How much of the current fight about administrative appointments is about sectarian politics, and how much of it is just about politics?
When one hears reports about how so-and-so is demanding that such-and-such position is given to this or that sect, it’s tempting to get up on the soapbox and proclaim that confessionalism is rearing its ugly head again. In a non-confessional system — so the secular activist’s complaint goes — there would be no impediments to finding “the right person for the job.”
In my view, this way of looking at the issue is problematic. At any given time there are probably several people, from several different sects, who could fill an administrative position and do a very good job. The problem, in most cases, is not that the ideal candidate is prevented from getting the job because of his/her sect, but because they are not part of the relevant patronage network.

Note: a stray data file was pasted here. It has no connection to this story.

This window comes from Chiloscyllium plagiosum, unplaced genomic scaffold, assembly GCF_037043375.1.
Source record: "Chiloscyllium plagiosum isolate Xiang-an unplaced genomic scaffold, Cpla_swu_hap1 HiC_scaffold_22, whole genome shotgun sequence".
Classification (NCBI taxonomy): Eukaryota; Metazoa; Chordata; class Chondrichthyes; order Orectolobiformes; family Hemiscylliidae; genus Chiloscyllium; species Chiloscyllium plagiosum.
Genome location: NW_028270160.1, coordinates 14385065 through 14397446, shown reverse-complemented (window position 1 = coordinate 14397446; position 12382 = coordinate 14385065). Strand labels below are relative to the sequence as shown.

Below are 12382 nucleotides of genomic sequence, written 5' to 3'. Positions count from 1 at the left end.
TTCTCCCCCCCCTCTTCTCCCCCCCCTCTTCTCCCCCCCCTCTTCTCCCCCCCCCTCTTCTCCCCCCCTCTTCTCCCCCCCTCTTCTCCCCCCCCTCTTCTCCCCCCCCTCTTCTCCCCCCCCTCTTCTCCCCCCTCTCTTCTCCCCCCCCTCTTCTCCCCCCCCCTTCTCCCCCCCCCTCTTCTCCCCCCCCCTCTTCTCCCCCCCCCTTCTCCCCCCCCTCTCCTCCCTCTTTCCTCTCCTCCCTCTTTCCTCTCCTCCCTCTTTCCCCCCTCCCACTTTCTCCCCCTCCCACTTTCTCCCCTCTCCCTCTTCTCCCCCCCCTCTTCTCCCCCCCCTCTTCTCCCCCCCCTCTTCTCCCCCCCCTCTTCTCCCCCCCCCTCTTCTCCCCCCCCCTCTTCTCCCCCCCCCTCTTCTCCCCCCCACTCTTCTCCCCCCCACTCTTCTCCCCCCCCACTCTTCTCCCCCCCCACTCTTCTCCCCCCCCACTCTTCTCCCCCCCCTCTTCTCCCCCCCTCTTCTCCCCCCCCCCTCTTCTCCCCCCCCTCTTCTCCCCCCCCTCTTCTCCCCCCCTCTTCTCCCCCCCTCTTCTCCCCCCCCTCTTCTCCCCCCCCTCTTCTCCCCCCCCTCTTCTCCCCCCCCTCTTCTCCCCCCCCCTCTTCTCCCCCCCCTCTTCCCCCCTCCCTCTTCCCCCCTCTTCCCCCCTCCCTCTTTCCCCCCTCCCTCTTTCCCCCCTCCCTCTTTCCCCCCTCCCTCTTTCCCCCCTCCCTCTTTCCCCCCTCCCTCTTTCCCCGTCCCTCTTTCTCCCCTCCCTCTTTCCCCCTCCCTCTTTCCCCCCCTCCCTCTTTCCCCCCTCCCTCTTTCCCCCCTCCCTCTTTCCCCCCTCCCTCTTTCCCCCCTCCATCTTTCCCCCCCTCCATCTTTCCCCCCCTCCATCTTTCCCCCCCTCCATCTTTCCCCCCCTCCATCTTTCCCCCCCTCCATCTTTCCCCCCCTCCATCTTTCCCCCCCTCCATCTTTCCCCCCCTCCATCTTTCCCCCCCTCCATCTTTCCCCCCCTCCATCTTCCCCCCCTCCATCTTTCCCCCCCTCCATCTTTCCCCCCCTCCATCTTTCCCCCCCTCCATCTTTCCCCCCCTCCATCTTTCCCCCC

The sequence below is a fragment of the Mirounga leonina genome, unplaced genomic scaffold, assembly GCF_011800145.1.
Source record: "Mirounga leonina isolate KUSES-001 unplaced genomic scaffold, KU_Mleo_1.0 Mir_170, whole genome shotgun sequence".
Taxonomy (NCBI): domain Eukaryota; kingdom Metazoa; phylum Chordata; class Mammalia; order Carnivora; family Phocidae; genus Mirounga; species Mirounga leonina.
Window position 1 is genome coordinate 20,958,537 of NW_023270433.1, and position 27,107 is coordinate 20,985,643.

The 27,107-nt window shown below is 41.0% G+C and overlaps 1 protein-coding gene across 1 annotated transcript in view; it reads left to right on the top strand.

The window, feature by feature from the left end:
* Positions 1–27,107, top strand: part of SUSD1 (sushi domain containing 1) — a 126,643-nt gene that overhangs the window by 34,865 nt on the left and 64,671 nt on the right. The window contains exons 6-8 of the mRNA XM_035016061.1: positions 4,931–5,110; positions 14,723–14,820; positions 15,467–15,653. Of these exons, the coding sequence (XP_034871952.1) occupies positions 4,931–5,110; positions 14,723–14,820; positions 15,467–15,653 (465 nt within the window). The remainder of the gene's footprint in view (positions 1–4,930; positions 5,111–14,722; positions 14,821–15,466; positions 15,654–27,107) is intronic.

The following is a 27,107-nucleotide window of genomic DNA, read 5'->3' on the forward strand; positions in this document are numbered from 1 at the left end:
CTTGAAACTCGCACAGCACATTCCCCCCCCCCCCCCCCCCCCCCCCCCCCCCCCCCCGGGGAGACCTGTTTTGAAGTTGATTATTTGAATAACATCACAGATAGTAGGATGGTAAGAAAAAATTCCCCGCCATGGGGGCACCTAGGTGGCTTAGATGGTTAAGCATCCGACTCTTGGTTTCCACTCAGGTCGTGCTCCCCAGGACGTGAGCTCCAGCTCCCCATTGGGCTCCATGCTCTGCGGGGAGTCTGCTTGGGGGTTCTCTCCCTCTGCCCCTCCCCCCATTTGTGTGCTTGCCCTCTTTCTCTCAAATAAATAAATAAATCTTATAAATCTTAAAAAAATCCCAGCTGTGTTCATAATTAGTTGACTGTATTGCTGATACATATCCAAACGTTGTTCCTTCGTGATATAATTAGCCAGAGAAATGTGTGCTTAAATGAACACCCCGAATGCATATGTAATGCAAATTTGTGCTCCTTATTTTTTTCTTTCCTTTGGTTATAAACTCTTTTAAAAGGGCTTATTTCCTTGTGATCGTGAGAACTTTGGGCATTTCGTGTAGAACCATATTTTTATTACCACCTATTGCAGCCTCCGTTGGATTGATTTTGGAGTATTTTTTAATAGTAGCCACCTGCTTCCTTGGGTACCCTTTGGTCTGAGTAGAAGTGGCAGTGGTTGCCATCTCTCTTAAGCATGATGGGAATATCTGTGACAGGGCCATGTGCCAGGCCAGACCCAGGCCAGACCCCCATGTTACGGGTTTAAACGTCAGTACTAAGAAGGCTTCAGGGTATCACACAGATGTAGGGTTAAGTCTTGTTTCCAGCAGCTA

Take, for example, the current quarrel about the directorship of General Security. Supposedly, Aoun wants the position to go to “a Maronite” and Berri wants it to go to “a Shiite”. But surely it’s not as simple as that. Aoun wants the position to go to a Maronite who is loyal to the FPM, and Berri wants a Shiite loyal to AMAL. I would venture to say that Aoun would rather have a Shiite loyal to the FPM in the spot rather than a Maronite loyal to AMAL.
In other words, the real obstacle to getting qualified people in the right jobs is cronyism, not confessionalism. If we got rid of the system of confessional quotas in administrative appointments, it would not suddenly throw open the gates to a legion of qualified bureaucrats who had been prevented from getting the right jobs because they came from the wrong sect.
The real role that confessionalism plays in all of this is that of a smokescreen. By pretending that they are the defenders of Maronite and Shiite interests, Aoun and Berri provide sectarian cover for their mundane political squabbles, just as Hariri does for the Sunnis, and Jumblatt does for the Druzes, etc.
I think that this has broader implications for the anti-confessionalism debate in parliament as well. Simply put, it’s not enough to just advocate for the abolishment of confessionalism. You have to identify what kind of a system you want to replace it with, and how you are going to counter-act the effects of patronage, cronyism, corruption, etc.